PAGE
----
Mr DUTHIE - I certainly do, and it is a good thing quality is in demand. With respect to the agencies by which housing is being carried out to-day, in Australia we have the private builder, the Commonwealth and State Housing Agreement - which was destroyed largely last year when that new legislation was brought down - - the State housing authorities, the building societies - which are doing such a wonderful job in Victoria and New South Wales in particular - bank schemes, and the War Service Homes scheme. That is the way our houses are being built - when those agencies can get the money. The Commonwealth Bank has supplied 72 per cent, of the finance for homes in Victoria through building societies and continues to be the major lending organization, and this Government could, by direction of the Treasurer, have the Commonwealth Bank provide more finance for the homebuilder. The Commonwealth Bank report on page 27 indicates the attitude of the bank to this very important matter and states there that over the whole of Australia 70 per cent, of the total finance approved to the building societies during the past year was made available through the Commonwealth Savings Bank. In Victoria 72 per cent, of the finance made available to the co-operative societies came from the Commonwealth Bank.

In Tasmania we have, in my opinion, an ideal housing set-up which should become a pattern for the Commonwealth. We build approximately 580 to 650 houses a year under the Agricultural Bank scheme. It is financed from Commonwealth funds through the housing loans. We had ?2,000,000 given to Tasmania by the Loan Council for housing this financial year, and that is ?1,000,000 short of what we need to bridge the gap between supply and demand in four years. One-third more finance is needed in each State to bridge the gap and avert a great crisis in the building industry. The Tasmanian scheme is financed from federal sources. We are establishing whole new suburbs throughout the main cities and towns of the island. No deposit is required. A person needing a house in Tasmania does not have to put down one penny deposit. He has 53 years to pay for the home and the qualifications necessary before a man can get a house are, good character, a reasonable wage, present sub-standard accommodation, and a family of more than one child. The requirement used to be more than three children, but we have reduced it. Rentals range from ?3 16s. to ?4 10s. a week. There is a rent purchase system under which the tenant gets an increasing equity in the home every week he pays his rent. After seven years he is able to sell the house if he so wishes.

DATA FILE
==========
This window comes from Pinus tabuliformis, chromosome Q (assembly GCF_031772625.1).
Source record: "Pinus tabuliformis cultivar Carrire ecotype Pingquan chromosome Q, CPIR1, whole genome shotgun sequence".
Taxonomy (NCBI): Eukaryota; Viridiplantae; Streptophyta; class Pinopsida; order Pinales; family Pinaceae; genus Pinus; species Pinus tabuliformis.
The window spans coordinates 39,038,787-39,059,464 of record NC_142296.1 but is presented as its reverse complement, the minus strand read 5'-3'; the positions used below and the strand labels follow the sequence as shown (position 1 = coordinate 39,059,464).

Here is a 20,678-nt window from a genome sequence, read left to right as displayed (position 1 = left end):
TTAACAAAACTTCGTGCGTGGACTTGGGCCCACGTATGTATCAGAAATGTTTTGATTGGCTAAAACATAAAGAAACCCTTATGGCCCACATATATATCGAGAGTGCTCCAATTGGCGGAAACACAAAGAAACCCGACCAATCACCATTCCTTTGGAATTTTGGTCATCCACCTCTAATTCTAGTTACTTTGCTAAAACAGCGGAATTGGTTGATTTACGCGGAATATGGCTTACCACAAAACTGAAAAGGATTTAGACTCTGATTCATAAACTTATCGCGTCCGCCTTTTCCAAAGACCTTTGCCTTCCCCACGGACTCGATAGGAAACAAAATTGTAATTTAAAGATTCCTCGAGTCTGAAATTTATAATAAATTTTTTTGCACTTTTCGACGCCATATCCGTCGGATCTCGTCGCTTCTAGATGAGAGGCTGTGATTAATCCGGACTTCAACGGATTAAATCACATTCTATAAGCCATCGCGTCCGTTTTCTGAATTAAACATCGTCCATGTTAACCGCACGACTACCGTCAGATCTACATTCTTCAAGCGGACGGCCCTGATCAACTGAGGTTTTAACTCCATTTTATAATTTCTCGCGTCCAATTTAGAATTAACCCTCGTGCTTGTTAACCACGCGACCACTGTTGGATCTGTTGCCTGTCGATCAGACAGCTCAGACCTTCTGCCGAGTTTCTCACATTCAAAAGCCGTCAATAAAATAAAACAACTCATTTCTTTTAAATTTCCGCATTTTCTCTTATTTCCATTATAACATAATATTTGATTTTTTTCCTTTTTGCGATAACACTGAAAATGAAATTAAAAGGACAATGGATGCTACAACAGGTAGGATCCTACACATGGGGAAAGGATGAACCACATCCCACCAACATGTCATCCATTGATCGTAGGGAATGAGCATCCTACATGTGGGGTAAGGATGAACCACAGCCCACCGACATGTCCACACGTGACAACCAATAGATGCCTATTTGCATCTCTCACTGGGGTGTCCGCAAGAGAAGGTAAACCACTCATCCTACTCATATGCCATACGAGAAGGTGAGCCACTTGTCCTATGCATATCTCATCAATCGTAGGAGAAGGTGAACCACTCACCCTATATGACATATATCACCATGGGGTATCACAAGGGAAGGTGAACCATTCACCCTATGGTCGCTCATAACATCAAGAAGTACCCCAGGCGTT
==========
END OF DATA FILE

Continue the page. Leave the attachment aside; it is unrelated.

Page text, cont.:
An American expert, Mr. Samuel B. Gerry, who is in Australia now, had a remedy for our housing troubles. The following report appeared in the "Daily Telegraph " of 20th March, 1957:-

Suggest corrections